The company is very siloed, and people seldomly move across divisions. There is a lot of stagnation in management. In distribution operations, for example, some people have been in the exact same facility and job for over 15 years, with minimal development, and no motivation or prodding to do anything else or anything more. In twenty years, I know of only two people that have moved from an operation/division outside of San Francisco to a position at the headquarters in San Francisco.

    The review process is unfair, because even if you have multiple associates in different positions and at different grade levels, the company tells you how many people must fall into each scoring category, and lumps everyone together. For example, if you have ten associates, at four different grade levels, doing six different jobs, you have to lump them all togther, and 2 can get an Exceeds Expectation review, 7 can get a Meets Expectation review, and 1 must get a Needs Improvement review. Upper management can force associates up or down even if the resulting review does not accurately represent the performance of the individual. Many positions have no documented SOPs, and the position descriptions in HR are often outdated, which can make the review process very subjective and potentially unfair as a result.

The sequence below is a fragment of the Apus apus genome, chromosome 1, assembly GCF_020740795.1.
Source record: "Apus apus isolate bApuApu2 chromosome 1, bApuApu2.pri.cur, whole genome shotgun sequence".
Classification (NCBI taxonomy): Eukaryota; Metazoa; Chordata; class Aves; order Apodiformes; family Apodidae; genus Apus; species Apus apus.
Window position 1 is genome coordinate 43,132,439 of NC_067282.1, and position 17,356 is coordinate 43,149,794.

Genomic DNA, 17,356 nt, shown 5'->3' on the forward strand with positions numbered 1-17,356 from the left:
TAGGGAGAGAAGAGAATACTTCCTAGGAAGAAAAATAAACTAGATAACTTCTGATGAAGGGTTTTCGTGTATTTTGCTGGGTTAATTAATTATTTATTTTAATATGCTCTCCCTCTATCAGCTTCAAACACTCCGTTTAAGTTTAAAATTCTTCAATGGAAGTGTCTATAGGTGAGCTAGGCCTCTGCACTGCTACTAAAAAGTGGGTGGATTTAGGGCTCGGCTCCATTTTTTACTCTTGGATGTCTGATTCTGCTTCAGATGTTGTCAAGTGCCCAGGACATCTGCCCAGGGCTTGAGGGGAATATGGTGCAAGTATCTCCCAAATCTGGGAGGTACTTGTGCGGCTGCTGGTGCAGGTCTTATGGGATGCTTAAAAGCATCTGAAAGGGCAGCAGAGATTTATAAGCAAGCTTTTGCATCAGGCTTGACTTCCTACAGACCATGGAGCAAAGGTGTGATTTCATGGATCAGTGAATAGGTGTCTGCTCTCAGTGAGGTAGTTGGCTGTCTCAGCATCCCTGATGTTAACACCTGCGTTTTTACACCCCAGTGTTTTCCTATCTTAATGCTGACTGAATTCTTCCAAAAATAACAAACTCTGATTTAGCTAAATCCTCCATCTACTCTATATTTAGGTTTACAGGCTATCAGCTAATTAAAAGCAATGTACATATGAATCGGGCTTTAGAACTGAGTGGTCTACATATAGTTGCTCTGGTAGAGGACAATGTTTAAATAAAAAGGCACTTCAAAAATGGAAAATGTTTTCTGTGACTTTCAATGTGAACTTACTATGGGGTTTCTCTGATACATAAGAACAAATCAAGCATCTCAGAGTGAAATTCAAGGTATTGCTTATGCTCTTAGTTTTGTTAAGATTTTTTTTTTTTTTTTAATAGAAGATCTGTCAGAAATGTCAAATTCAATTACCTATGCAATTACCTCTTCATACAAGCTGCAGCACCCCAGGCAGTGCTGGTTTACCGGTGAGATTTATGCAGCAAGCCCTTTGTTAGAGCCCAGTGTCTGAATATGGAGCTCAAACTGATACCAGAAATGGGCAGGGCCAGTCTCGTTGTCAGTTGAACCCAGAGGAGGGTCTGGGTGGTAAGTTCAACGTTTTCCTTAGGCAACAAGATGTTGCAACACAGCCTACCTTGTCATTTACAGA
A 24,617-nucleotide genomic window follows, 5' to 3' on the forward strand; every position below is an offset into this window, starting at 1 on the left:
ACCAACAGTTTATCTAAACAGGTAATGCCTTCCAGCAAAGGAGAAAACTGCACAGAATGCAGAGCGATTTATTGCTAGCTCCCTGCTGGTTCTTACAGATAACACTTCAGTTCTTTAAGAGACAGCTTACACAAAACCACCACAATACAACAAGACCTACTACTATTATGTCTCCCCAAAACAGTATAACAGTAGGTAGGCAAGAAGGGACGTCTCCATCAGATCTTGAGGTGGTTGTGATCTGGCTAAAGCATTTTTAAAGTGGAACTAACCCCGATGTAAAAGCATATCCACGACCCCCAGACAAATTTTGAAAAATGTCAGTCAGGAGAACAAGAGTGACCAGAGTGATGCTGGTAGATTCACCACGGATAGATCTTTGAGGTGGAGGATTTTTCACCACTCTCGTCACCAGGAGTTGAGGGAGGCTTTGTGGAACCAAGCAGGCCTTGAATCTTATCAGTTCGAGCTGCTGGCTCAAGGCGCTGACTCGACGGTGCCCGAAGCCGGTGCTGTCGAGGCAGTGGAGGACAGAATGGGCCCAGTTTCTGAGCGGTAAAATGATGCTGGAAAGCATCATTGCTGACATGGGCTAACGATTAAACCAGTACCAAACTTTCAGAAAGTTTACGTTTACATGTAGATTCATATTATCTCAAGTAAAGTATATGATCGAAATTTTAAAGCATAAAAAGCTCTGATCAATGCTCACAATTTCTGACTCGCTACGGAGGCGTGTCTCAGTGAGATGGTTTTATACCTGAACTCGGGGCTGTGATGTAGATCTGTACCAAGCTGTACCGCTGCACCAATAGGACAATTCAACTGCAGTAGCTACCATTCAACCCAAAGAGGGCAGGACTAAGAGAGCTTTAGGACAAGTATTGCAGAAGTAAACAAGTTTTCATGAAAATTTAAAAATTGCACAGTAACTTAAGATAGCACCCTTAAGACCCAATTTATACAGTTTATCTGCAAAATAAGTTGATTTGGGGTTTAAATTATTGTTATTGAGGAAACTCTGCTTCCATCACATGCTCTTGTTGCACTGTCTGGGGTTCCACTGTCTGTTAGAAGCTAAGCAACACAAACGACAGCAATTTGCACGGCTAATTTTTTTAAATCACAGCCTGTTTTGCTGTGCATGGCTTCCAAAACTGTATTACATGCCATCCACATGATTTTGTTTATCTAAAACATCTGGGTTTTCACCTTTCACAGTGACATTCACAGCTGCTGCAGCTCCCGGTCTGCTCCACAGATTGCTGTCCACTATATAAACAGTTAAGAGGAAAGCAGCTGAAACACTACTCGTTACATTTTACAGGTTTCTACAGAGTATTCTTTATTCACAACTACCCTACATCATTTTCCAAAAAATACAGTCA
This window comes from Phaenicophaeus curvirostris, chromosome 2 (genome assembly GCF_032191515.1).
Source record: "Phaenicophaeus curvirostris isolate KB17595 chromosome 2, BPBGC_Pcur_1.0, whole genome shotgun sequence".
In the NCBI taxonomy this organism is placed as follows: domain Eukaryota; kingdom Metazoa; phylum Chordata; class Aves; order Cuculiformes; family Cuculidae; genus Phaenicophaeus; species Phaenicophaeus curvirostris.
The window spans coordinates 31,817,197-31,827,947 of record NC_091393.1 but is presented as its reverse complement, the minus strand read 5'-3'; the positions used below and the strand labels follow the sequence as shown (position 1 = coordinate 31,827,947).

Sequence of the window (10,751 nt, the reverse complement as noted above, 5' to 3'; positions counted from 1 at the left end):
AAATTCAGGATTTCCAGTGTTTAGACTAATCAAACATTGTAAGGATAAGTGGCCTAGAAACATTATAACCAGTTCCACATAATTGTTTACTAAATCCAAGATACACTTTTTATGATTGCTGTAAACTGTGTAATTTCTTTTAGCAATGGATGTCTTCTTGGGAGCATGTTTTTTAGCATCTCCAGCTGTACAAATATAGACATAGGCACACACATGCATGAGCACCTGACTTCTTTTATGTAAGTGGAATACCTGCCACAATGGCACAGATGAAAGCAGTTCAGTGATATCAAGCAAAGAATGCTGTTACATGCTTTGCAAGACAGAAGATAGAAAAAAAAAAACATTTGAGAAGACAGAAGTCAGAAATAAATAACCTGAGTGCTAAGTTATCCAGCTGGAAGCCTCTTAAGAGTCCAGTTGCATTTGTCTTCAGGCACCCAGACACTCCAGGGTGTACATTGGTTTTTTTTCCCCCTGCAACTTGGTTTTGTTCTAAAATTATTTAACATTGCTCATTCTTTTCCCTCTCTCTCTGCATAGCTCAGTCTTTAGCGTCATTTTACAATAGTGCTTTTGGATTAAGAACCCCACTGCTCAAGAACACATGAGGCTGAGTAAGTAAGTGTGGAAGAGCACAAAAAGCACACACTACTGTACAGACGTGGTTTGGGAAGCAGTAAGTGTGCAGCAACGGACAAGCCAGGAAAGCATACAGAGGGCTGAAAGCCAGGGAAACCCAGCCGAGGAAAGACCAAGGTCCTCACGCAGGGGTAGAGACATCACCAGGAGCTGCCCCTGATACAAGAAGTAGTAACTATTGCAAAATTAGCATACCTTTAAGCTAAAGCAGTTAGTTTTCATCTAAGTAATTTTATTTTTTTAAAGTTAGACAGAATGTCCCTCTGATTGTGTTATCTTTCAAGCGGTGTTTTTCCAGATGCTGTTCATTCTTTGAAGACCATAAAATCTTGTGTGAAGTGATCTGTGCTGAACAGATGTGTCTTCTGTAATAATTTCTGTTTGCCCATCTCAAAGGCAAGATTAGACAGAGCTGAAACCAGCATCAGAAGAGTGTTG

There is a very weak coninuous education program, which is pretty good if you work in San Fransisco, but if not, don't even bother. There is no tuition reimbursement at all, so again, if you're not in San Francisco all personal development attained and potentially used to improve the company will come out of pocket.

    The corporate culture is three-pronged, but I will exclude the stores, because they operate differently. In the stores, which are not a part of the three-pronged culture, success and happiness are heavily tied to the store manager and district manager. Get a bad combination, and you're toast.